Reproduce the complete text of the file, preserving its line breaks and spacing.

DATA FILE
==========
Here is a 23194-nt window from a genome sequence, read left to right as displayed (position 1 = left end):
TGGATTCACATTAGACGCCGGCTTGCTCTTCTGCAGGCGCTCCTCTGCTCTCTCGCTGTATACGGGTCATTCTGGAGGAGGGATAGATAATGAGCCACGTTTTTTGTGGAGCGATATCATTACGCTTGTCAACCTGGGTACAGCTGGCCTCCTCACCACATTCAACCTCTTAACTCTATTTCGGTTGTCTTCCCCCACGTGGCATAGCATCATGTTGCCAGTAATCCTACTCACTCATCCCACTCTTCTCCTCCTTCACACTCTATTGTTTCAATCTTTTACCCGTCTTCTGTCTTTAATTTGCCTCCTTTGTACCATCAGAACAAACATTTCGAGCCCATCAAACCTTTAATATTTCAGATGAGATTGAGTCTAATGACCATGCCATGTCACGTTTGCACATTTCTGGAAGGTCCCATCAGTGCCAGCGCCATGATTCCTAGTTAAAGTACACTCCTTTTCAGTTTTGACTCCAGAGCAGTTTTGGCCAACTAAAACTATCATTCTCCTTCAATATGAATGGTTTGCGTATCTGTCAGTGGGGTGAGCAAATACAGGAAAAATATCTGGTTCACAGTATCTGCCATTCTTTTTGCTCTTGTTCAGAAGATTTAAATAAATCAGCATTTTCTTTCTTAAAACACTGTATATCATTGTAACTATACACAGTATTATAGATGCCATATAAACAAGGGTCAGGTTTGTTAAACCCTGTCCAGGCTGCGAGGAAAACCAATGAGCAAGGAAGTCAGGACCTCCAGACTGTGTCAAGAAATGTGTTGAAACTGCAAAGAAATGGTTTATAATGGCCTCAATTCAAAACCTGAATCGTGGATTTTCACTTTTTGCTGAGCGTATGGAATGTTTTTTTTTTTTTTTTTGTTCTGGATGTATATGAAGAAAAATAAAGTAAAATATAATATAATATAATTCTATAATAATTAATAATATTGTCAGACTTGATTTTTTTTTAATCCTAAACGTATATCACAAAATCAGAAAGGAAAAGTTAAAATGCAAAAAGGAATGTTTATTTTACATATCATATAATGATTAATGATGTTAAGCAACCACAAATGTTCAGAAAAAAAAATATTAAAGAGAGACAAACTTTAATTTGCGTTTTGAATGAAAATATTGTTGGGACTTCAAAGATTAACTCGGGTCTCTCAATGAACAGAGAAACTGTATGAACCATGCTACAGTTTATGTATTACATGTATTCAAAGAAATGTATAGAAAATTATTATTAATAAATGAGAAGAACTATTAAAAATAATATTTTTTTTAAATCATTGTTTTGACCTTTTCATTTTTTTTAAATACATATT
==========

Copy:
Here is a 23194-nt window from a genome sequence, read left to right as displayed (position 1 = left end):
TGGATTCACATTAGACGCCGGCTTGCTCTTCTGCAGGCGCTCCTCTGCTCTCTCGCTGTATACGGGTCATTCTGGAGGAGGGATAGATAATGAGCCACGTTTTTTGTGGAGCGATATCATTACGCTTGTCAACCTGGGTACAGCTGGCCTCCTCACCACATTCAACCTCTTAACTCTATTTCGGTTGTCTTCCCCCACGTGGCATAGCATCATGTTGCCAGTAATCCTACTCACTCATCCCACTCTTCTCCTCCTTCACACTCTATTGTTTCAATCTTTTACCCGTCTTCTGTCTTTAATTTGCCTCCTTTGTACCATCAGAACAAACATTTCGAGCCCATCAAACCTTTAATATTTCAGATGAGATTGAGTCTAATGACCATGCCATGTCACGTTTGCACATTTCTGGAAGGTCCCATCAGTGCCAGCGCCATGATTCCTAGTTAAAGTACACTCCTTTTCAGTTTTGACTCCAGAGCAGTTTTGGCCAACTAAAACTATCATTCTCCTTCAATATGAATGGTTTGCGTATCTGTCAGTGGGGTGAGCAAATACAGGAAAAATATCTGGTTCACAGTATCTGCCATTCTTTTTGCTCTTGTTCAGAAGATTTAAATAAATCAGCATTTTCTTTCTTAAAACACTGTATATCATTGTAACTATACACAGTATTATAGATGCCATATAAACAAGGGTCAGGTTTGTTAAACCCTGTCCAGGCTGCGAGGAAAACCAATGAGCAAGGAAGTCAGGACCTCCAGACTGTGTCAAGAAATGTGTTGAAACTGCAAAGAAATGGTTTATAATGGCCTCAATTCAAAACCTGAATCGTGGATTTTCACTTTTTGCTGAGCGTATGGAATGTTTTTTTTTTTTTTTTTGTTCTGGATGTATATGAAGAAAAATAAAGTAAAATATAATATAATATAATTCTATAATAATTAATAATATTGTCAGACTTGATTTTTTTTTAATCCTAAACGTATATCACAAAATCAGAAAGGAAAAGTTAAAATGCAAAAAGGAATGTTTATTTTACATATCATATAATGATTAATGATGTTAAGCAACCACAAATGTTCAGAAAAAAAAATATTAAAGAGAGACAAACTTTAATTTGCGTTTTGAATGAAAATATTGTTGGGACTTCAAAGATTAACTCGGGTCTCTCAATGAACAGAGAAACTGTATGAACCATGCTACAGTTTATGTATTACATGTATTCAAAGAAATGTATAGAAAATTATTATTAATAAATGAGAAGAACTATTAAAAATAATATTTTTTTTAAATCATTGTTTTGACCTTTTCATTTTTTTTAAATACATATT